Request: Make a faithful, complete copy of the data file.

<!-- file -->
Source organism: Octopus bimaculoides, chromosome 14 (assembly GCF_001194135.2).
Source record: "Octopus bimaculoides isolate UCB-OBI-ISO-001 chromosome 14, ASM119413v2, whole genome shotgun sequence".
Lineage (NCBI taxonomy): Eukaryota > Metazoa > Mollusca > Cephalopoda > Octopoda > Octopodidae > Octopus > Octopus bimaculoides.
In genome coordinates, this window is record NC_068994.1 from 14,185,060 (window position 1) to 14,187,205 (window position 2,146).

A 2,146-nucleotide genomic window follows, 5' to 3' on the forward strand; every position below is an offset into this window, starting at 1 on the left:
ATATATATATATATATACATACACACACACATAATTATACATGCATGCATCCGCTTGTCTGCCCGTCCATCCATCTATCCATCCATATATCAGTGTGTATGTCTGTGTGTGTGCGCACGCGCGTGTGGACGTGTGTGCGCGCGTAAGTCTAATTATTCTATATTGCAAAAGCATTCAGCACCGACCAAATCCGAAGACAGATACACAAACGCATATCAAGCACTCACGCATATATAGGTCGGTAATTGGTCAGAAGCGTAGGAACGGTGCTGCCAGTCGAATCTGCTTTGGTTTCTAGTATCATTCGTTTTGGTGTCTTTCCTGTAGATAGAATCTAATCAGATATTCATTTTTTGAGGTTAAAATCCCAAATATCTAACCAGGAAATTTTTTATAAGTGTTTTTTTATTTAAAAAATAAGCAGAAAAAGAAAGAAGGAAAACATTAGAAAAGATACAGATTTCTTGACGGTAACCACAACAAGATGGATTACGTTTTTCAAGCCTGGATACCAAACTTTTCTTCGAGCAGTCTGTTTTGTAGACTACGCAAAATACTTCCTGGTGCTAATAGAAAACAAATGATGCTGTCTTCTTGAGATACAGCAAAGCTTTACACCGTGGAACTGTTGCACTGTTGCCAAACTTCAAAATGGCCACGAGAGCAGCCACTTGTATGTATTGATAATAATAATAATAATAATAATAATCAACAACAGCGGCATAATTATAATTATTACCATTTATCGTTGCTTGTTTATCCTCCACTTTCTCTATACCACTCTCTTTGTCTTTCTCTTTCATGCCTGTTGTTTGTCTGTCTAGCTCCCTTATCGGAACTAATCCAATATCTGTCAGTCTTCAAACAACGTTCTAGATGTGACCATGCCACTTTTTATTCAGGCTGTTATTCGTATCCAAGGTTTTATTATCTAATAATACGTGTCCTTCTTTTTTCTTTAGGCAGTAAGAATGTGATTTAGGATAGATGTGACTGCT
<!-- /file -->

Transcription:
Source organism: Octopus bimaculoides, chromosome 14 (assembly GCF_001194135.2).
Source record: "Octopus bimaculoides isolate UCB-OBI-ISO-001 chromosome 14, ASM119413v2, whole genome shotgun sequence".
Lineage (NCBI taxonomy): Eukaryota > Metazoa > Mollusca > Cephalopoda > Octopoda > Octopodidae > Octopus > Octopus bimaculoides.
In genome coordinates, this window is record NC_068994.1 from 14,185,060 (window position 1) to 14,187,205 (window position 2,146).

A 2,146-nucleotide genomic window follows, 5' to 3' on the forward strand; every position below is an offset into this window, starting at 1 on the left:
ATATATATATATATATACATACACACACACATAATTATACATGCATGCATCCGCTTGTCTGCCCGTCCATCCATCTATCCATCCATATATCAGTGTGTATGTCTGTGTGTGTGCGCACGCGCGTGTGGACGTGTGTGCGCGCGTAAGTCTAATTATTCTATATTGCAAAAGCATTCAGCACCGACCAAATCCGAAGACAGATACACAAACGCATATCAAGCACTCACGCATATATAGGTCGGTAATTGGTCAGAAGCGTAGGAACGGTGCTGCCAGTCGAATCTGCTTTGGTTTCTAGTATCATTCGTTTTGGTGTCTTTCCTGTAGATAGAATCTAATCAGATATTCATTTTTTGAGGTTAAAATCCCAAATATCTAACCAGGAAATTTTTTATAAGTGTTTTTTTATTTAAAAAATAAGCAGAAAAAGAAAGAAGGAAAACATTAGAAAAGATACAGATTTCTTGACGGTAACCACAACAAGATGGATTACGTTTTTCAAGCCTGGATACCAAACTTTTCTTCGAGCAGTCTGTTTTGTAGACTACGCAAAATACTTCCTGGTGCTAATAGAAAACAAATGATGCTGTCTTCTTGAGATACAGCAAAGCTTTACACCGTGGAACTGTTGCACTGTTGCCAAACTTCAAAATGGCCACGAGAGCAGCCACTTGTATGTATTGATAATAATAATAATAATAATAATAATCAACAACAGCGGCATAATTATAATTATTACCATTTATCGTTGCTTGTTTATCCTCCACTTTCTCTATACCACTCTCTTTGTCTTTCTCTTTCATGCCTGTTGTTTGTCTGTCTAGCTCCCTTATCGGAACTAATCCAATATCTGTCAGTCTTCAAACAACGTTCTAGATGTGACCATGCCACTTTTTATTCAGGCTGTTATTCGTATCCAAGGTTTTATTATCTAATAATACGTGTCCTTCTTTTTTCTTTAGGCAGTAAGAATGTGATTTAGGATAGATGTGACTGCT